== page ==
Residents call on city to bury hearse problem
Panel drafting plans to revive ageing parts of Kowloon City District says funeral homes and car repair shops among big issues in the area
The constant presence of hearses from nearby funeral homes and noise from car repair shops are two major concerns for residents that emerged from a public consultation on redevelopment of the Kowloon City District.
The concerns were factored into a series of revitalisation proposals for the area compiled by the District Urban Renewal Forum, a government-appointed panel of academics and urban planning professionals convened to promote bottom-up, district-based planning.
The proposals were released for public comment yesterday and are expected to be submitted to the government later this year.
Kowloon City District is the first pilot area to be tackled by the forum, which was set up under the New Urban Renewal Strategy in 2011 with the goal of drafting redevelopment master plans with minimal public opposition.
Apart from rundown housing blocks, the forum said the district's residential areas were riddled with incompatible businesses, including nearly 70 funeral homes in Hung Hom and about 230 car repair workshops in the "Thirteen Streets" section of To Kwa Wan.
"The proposals are put together according to residents' views and demands from industries [in the area]. They are the people's plan," said Gregory Wong Chak-yan, the forum's chairman and the former vice-chairman of the Town Planning Board.
Wong said the proposals were revised in response to the feedback from the first round of public consultation in the third quarter of last year as well as the findings of a social impact assessment.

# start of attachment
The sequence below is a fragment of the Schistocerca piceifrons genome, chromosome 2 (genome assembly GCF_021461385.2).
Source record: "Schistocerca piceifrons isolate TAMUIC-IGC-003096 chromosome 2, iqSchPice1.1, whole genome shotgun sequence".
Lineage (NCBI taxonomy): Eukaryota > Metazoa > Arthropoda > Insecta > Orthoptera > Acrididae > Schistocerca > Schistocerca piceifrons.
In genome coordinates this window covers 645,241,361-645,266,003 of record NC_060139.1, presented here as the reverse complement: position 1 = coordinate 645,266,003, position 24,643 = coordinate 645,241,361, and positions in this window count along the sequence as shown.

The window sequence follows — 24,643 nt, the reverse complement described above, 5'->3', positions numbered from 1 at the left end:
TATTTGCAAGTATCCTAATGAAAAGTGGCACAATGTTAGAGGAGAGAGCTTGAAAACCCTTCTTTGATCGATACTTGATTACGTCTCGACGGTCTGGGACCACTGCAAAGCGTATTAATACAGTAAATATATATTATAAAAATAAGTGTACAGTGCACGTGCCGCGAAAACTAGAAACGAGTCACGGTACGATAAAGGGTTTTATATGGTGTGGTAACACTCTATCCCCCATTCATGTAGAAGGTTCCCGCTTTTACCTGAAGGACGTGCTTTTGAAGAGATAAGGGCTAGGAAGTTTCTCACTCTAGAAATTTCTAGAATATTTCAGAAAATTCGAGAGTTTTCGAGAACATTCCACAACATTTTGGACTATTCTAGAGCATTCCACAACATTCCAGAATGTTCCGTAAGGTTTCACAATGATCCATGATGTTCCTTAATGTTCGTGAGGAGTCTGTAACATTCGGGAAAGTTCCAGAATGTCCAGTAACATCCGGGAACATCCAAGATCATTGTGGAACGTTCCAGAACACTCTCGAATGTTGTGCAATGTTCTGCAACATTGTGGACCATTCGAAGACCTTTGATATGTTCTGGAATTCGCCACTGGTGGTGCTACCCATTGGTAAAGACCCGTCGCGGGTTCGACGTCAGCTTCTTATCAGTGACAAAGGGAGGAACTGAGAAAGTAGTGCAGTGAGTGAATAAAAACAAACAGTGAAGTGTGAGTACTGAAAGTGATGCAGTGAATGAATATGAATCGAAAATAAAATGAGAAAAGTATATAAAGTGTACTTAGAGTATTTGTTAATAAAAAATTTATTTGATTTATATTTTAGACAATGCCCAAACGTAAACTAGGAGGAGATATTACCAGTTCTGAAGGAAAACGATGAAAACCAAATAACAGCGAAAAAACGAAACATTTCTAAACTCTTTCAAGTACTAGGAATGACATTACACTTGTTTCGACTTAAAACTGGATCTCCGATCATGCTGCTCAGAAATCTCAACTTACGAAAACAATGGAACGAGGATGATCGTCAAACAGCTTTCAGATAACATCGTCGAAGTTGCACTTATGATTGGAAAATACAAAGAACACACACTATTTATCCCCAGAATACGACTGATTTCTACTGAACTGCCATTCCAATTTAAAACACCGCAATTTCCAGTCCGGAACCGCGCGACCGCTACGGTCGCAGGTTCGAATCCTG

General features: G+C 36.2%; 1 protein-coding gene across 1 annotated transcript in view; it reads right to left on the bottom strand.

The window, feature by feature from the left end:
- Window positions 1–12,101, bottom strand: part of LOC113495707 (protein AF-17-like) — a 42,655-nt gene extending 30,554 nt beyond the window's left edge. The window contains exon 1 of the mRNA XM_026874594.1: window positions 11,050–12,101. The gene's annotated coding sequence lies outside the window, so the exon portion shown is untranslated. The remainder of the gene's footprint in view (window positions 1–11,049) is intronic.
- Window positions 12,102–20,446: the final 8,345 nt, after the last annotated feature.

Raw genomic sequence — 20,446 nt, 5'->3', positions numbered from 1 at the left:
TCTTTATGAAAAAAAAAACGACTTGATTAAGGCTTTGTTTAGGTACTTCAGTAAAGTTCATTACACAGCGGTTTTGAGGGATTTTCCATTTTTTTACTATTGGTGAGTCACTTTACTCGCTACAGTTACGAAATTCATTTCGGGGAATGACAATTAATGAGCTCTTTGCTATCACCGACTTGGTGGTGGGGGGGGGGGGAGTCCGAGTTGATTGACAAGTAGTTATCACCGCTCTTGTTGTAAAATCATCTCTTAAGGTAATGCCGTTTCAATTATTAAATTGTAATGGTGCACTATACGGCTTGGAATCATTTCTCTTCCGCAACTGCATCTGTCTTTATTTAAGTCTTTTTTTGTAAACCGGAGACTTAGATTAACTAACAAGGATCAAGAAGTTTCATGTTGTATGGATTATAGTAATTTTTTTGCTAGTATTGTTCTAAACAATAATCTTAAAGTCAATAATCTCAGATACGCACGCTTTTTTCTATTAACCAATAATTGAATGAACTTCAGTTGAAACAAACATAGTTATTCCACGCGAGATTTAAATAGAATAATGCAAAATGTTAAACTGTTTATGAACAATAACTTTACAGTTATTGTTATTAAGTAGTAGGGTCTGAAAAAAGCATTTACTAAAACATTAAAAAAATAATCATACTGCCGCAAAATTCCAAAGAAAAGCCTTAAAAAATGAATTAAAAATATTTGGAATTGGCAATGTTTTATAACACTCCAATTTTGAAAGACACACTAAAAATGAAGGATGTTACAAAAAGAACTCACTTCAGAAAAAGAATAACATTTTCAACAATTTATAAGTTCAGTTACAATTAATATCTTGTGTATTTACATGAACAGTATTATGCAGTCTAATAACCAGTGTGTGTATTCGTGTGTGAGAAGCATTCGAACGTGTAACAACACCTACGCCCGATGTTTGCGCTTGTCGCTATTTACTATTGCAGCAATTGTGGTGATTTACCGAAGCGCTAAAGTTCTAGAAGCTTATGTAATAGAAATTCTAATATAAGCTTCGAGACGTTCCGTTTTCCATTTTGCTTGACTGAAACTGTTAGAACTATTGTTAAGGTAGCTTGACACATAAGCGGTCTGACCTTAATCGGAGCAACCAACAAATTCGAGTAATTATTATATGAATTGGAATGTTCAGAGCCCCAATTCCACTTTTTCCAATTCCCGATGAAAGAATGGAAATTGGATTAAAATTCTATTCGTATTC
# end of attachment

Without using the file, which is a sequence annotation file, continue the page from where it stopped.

The revised options call on the government to provide a designated parking area for hearses, given that two-thirds of the city's funeral homes are located in Hung Hom.
Wong said one possible location for the parking area was a work site on loan to the MTR for the construction of the Sha Tin-Central rail link.
The site is due to be returned to the government by 2018.
Wong also said the Planning Department had agreed to oppose licences for more funeral homes in Hung Hom to limit the impact on residents of air pollution from the 100 or so hearses based in the area.
"The hearses used to park in public car parks, which were sold for residential developments," district councillor Pius Yum Kwok-tung said.
"Now the vans are parked in public streets, where residents encounter them every day.
"Many private car parks have declined to offer them parking space to avoid annoying other tenants."
The forum also suggested identifying government land in Kwai Chung or Tsuen Wan to build a multi-storey car repair centre to house car repair workshops now operating in residential sections of To Kwa Wan.
Henry Cheung, owner of Claudi Auto Service, welcomed the forum's proposal.
But he said he was worried that he would not be able to afford to lease workshop space in the future.
"I don't mind moving farther away as it's difficult to find a place suitable for running a workshop now," Cheung said.
Priority redevelopment areas have also been extended to cover old residential blocks - close to a future MTR station and a public transport interchange - in San Wai Street and Winslow Street.
The original priority sites were the Thirteen Streets and "Five Streets" areas along Ma Tau Kok Road.